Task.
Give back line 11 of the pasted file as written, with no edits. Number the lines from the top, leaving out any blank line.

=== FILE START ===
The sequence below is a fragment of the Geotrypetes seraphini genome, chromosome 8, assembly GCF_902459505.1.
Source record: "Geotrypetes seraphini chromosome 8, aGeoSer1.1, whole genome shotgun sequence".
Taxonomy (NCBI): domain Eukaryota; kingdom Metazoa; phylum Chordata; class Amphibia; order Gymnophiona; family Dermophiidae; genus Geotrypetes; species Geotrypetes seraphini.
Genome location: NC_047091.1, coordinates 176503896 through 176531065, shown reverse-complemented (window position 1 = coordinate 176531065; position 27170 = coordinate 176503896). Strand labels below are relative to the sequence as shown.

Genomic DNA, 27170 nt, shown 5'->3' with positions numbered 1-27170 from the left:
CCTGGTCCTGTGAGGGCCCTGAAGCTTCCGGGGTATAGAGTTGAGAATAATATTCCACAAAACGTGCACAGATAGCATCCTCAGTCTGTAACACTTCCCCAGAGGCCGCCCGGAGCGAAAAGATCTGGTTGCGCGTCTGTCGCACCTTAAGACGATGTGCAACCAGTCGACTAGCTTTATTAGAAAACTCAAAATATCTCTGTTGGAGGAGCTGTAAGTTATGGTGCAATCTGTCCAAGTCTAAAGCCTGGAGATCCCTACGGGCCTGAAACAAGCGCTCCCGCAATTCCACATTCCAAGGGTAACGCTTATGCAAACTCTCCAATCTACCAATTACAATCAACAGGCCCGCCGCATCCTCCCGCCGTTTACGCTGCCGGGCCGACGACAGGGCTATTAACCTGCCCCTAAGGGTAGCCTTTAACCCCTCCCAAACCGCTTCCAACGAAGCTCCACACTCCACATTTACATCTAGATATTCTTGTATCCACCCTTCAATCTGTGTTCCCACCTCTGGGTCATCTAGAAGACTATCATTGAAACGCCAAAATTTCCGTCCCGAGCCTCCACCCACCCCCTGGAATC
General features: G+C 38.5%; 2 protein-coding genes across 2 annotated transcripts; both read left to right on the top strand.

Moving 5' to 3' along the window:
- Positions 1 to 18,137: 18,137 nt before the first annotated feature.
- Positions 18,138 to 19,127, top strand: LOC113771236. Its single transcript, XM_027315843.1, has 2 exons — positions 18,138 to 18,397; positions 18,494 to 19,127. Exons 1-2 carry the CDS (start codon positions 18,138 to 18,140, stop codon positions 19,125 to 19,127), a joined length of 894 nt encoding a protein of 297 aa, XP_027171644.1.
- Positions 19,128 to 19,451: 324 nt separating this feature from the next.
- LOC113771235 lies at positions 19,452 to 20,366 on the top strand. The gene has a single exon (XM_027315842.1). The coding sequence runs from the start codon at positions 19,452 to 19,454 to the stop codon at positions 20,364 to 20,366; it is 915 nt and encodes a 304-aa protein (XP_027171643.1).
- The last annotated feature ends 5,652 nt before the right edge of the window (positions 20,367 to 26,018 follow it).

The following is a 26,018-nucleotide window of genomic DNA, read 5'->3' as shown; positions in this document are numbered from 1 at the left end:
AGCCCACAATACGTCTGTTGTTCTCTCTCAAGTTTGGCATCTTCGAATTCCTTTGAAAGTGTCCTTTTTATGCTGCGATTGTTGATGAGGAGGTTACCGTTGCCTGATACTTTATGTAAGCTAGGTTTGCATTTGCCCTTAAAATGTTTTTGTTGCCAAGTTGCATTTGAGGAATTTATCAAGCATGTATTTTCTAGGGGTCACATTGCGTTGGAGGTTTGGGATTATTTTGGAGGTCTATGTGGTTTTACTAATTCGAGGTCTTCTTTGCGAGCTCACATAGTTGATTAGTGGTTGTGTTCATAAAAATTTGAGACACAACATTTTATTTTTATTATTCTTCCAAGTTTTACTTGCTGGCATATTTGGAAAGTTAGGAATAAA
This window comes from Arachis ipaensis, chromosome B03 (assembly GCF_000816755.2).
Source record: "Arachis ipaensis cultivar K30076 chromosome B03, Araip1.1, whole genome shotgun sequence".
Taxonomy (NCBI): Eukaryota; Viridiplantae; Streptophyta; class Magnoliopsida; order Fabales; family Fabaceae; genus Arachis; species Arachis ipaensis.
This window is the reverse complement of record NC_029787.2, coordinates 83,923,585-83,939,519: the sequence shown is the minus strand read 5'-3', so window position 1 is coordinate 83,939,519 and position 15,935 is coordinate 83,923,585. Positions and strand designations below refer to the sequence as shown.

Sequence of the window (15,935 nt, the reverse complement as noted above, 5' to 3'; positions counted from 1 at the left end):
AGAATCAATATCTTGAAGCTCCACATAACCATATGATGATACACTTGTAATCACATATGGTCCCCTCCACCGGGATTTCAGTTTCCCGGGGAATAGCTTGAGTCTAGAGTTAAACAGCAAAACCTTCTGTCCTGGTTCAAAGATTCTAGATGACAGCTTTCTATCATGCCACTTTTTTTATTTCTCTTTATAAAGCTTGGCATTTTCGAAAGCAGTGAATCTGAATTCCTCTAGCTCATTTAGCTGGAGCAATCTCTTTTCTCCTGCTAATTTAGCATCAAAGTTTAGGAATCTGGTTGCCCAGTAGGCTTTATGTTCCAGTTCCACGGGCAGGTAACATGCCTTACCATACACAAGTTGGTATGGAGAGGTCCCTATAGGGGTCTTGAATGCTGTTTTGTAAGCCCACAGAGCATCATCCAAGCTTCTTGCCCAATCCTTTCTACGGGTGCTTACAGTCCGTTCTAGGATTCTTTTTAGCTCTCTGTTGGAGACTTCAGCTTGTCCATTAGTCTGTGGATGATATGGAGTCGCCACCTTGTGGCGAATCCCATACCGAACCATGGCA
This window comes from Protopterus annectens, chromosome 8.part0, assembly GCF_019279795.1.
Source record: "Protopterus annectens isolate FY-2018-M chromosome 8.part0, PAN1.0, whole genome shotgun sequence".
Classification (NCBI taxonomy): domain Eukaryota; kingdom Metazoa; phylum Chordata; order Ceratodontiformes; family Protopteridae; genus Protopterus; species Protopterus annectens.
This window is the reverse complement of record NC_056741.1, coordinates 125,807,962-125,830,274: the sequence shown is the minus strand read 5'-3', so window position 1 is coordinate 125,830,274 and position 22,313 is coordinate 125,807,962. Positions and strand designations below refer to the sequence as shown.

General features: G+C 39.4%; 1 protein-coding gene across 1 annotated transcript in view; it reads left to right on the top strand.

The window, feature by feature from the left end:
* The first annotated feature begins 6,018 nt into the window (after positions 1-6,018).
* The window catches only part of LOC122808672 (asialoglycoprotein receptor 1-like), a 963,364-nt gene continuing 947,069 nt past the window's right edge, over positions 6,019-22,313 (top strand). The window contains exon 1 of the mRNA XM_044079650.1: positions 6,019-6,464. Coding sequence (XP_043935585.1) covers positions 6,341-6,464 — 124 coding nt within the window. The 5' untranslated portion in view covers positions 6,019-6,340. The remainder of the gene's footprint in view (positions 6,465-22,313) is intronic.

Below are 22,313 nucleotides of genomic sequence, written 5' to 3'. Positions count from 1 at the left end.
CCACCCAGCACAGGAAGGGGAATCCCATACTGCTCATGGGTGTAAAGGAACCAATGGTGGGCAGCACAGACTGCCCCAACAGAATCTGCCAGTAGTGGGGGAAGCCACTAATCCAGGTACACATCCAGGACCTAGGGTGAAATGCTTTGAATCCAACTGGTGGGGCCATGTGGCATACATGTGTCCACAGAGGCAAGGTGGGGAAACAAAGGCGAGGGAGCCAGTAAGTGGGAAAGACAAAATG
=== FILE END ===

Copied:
- Positions 19,128 to 19,451: 324 nt separating this feature from the next.